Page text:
"What are you going to school for?"
"Stone-wall building. I'm learning how to make walls . . . like the one you're sitting on."
"Why? We've already got plenty of them."
Andrew could see the door opening to a very long discussion, one he wasn't really prepared to enter, especially with an inquisitive little girl. The plain fact was, at least part of his brain worried that he was simply running away from his grief. That, and what he was sure were the unvoiced theories of friends and colleagues about why Kat had left him--was he a wife beater, a lush, a failure in bed? Why, he realized, was a very complex question. So he dodged it.
"Would you like a cup of tea?"
"Had some already."
"Like some more?"
"Nope. Gotta get going. Busy day." And with that, her curiosity apparently satisfied at least for the moment, the girl hopped down and dashed off across the meadow beyond the wall.
And ever since Wednesday, that's how their days had begun. He'd throw open the top half of the door and shout, "Good morning, madam!" (She liked that.)
"Guess what, Drew?!" she'd begin, hopping off the wall and skipping to the door. Lee seemed to think every new thought needed to be introduced this way: "Guess what?! The cat's had kittens." "Guess what?! Gonna rain later." "Guess what?! Dad's movin' the calves today."
Andrew had taken to answering. "I don't know, what?" just to tease her, but she just ignored him and launched right into the latest bit of local news. It was better than any morning newspaper. The news was always varied, interesting, and unexpected. It was a delightful way to start the day: a cup of hot, sweet, milky tea, and Miss "Guess What?!"
That's how today, Saturday, had started.
"Guess what, Drew?!"
"I don't know, what?"
"It's a good day for you to have my famous and ex-clu-sive guided walking tour of the river valley. Complete with sacred wells and witches!"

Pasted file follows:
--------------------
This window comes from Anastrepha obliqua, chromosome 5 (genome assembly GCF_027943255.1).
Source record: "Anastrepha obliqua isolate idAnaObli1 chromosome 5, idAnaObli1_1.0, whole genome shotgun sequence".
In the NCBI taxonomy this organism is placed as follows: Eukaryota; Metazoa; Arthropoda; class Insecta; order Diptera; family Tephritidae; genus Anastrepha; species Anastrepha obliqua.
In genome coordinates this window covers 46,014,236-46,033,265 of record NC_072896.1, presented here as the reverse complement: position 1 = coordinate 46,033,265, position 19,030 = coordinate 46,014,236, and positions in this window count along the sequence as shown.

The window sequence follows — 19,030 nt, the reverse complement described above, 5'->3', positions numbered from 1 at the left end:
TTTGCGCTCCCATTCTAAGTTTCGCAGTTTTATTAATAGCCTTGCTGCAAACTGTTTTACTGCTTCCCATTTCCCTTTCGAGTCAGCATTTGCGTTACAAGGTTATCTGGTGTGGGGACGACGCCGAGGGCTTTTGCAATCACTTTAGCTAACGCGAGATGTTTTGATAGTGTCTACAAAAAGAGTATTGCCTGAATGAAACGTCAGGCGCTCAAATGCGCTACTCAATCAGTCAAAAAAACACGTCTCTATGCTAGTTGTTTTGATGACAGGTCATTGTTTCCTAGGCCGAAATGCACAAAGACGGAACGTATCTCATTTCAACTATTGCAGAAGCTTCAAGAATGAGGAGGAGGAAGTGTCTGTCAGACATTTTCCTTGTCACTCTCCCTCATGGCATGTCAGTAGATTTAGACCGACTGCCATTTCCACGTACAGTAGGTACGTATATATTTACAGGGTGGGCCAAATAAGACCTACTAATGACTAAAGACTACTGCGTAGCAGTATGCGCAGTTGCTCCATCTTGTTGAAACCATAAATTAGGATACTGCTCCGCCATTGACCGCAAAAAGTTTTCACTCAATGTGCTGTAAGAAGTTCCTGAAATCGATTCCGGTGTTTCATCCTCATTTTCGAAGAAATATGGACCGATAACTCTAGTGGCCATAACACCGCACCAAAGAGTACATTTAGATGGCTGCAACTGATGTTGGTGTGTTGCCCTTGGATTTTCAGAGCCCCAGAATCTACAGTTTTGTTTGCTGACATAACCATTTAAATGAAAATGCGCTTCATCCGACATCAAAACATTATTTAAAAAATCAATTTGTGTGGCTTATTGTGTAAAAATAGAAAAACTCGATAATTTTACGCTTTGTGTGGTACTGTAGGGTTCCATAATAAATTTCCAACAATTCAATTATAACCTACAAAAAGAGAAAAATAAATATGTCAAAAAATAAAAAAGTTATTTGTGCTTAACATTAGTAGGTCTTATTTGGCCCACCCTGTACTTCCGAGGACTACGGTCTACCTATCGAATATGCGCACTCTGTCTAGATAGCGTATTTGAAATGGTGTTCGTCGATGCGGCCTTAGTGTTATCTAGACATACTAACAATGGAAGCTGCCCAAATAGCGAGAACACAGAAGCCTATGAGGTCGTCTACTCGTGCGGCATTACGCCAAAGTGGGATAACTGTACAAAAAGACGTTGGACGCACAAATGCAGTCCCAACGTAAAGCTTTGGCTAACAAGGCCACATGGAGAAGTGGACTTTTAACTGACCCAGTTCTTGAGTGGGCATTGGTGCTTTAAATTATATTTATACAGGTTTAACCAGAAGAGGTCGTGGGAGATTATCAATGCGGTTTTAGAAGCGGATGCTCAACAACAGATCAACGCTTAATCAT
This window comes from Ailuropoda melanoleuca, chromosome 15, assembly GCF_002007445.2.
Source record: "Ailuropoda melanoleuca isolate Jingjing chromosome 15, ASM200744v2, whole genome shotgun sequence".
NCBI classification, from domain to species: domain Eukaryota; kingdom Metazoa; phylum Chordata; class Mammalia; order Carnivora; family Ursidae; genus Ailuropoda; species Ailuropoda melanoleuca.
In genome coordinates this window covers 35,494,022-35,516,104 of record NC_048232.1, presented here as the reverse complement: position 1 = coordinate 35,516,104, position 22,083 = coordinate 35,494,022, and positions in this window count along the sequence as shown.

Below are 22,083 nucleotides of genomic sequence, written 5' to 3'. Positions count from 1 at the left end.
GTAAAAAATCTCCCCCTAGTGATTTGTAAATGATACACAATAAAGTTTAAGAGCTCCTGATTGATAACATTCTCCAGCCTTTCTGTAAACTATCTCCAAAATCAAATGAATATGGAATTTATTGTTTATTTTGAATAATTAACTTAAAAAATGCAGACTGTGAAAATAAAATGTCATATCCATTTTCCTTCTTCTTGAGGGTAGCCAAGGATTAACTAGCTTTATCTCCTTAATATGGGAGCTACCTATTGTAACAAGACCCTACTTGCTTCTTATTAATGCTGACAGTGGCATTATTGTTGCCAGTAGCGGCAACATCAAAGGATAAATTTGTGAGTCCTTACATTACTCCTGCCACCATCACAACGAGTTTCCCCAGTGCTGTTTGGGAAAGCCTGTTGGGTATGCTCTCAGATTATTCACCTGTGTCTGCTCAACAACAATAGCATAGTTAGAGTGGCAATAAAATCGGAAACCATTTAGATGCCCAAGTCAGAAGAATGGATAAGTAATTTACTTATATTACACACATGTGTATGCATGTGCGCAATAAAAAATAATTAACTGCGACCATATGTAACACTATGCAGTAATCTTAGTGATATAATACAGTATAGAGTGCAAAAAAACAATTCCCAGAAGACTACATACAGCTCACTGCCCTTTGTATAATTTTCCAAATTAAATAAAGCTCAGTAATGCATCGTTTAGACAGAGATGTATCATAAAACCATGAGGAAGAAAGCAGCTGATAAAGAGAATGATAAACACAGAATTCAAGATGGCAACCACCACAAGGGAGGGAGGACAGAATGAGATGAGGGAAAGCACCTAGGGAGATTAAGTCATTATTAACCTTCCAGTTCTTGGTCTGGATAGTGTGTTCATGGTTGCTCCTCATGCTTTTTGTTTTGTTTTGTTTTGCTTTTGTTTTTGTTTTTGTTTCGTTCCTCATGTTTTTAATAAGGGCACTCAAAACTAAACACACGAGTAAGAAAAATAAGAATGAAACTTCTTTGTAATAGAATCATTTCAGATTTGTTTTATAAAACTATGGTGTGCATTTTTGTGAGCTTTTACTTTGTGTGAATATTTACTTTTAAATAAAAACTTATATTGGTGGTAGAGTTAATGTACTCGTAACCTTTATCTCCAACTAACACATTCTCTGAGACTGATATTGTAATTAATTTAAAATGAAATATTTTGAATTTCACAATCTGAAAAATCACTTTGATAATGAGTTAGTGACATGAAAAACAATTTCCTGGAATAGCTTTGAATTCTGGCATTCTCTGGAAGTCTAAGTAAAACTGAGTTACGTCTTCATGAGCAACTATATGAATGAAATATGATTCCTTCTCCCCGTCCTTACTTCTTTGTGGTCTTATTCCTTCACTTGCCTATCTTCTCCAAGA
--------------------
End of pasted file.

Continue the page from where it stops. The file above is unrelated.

"Famous is it?"
"It is. Far and wide."
"How often have you conducted this tour?"
"Loads of times."
"Hmmm. Doesn't sound very exclusive."
"A few times, then?" he ventured.
"Nearly once!" she said, giggling behind her hand.
"Ah, now that's what I call exclusive. When do we leave?"
"Soon's you finish that tea, because--Guess what?!--Mum's taking me to Wadebridge this afternoon to get new wellies; my feet've got too big for these ones." She hopped around on one foot and shook the other by way of emphasis.
"Well, then, I guess I'd better get a move on. I'll just get my boots."
When he emerged again, a day pack slung over one shoulder, she was waiting by the gate.
"Where shall we begin?" he asked.
"At the bottom, of course. In the village."
Given that he knew there was a back route from the farm directly into the valley, this seemed odd to Andrew, but he didn't argue; he liked the girl's company too much. "Right, then. Down to the village it is!"
Excerpted from Water, Stone, Heart by Will North Copyright © 2009 by Will North. Excerpted by permission of Shaye Areheart Books, a division of Random House, Inc. All rights reserved. No part of this excerpt may be reproduced or reprinted without permission in writing from the publisher.
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No Man's Land
by Simon Tolkien
Inspired by the experiences of his grandfather, J. R. R. Tolkien, during World War I.
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